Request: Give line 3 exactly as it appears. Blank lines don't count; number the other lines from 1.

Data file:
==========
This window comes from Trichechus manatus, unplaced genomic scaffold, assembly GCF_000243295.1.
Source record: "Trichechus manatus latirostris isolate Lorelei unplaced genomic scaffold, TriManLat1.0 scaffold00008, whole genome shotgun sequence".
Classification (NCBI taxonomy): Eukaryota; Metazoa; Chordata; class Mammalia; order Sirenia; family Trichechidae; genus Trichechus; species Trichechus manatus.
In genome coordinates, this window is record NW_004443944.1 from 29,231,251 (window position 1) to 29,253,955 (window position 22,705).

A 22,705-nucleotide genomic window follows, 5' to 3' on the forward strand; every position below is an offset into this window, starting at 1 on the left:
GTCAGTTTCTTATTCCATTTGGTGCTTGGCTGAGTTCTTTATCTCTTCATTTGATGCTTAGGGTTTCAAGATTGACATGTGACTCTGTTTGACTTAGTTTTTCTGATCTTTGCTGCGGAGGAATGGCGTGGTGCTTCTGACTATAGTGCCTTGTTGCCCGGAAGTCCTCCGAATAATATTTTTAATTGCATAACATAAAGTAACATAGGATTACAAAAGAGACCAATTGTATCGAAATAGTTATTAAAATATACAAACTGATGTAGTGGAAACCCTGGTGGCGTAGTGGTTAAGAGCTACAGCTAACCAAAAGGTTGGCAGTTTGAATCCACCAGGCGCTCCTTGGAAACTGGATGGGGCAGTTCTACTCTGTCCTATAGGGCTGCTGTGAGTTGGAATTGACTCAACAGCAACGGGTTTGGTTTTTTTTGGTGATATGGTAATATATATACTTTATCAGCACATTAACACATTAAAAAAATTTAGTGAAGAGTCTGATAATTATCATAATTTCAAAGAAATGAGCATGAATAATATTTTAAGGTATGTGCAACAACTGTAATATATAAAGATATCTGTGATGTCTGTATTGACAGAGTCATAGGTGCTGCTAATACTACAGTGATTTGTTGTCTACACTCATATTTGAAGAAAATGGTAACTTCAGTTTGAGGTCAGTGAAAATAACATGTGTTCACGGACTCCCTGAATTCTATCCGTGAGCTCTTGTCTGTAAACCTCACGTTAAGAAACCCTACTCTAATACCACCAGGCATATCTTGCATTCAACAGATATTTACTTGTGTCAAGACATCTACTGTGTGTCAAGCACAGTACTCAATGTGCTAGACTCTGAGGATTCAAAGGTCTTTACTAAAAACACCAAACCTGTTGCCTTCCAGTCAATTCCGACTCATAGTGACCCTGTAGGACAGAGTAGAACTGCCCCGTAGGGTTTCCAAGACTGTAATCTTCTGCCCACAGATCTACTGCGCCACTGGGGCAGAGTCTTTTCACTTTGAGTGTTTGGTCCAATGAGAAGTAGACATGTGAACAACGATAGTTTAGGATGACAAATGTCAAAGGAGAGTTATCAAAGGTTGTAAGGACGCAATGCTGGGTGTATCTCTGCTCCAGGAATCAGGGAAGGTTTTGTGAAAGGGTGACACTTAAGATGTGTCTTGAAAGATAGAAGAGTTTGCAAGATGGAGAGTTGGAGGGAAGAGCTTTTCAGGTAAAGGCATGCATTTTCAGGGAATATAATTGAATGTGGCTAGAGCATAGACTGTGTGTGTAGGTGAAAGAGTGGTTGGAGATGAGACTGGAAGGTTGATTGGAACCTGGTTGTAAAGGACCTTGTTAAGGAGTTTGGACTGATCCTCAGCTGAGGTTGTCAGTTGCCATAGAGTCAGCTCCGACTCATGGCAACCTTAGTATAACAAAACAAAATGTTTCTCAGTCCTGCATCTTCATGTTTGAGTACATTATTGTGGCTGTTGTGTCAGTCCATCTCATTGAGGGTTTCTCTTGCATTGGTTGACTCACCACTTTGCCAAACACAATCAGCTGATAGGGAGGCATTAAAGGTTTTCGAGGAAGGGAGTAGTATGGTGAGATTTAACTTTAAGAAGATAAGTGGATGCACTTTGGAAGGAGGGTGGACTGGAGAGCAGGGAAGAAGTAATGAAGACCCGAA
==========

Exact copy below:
Classification (NCBI taxonomy): Eukaryota; Metazoa; Chordata; class Mammalia; order Sirenia; family Trichechidae; genus Trichechus; species Trichechus manatus.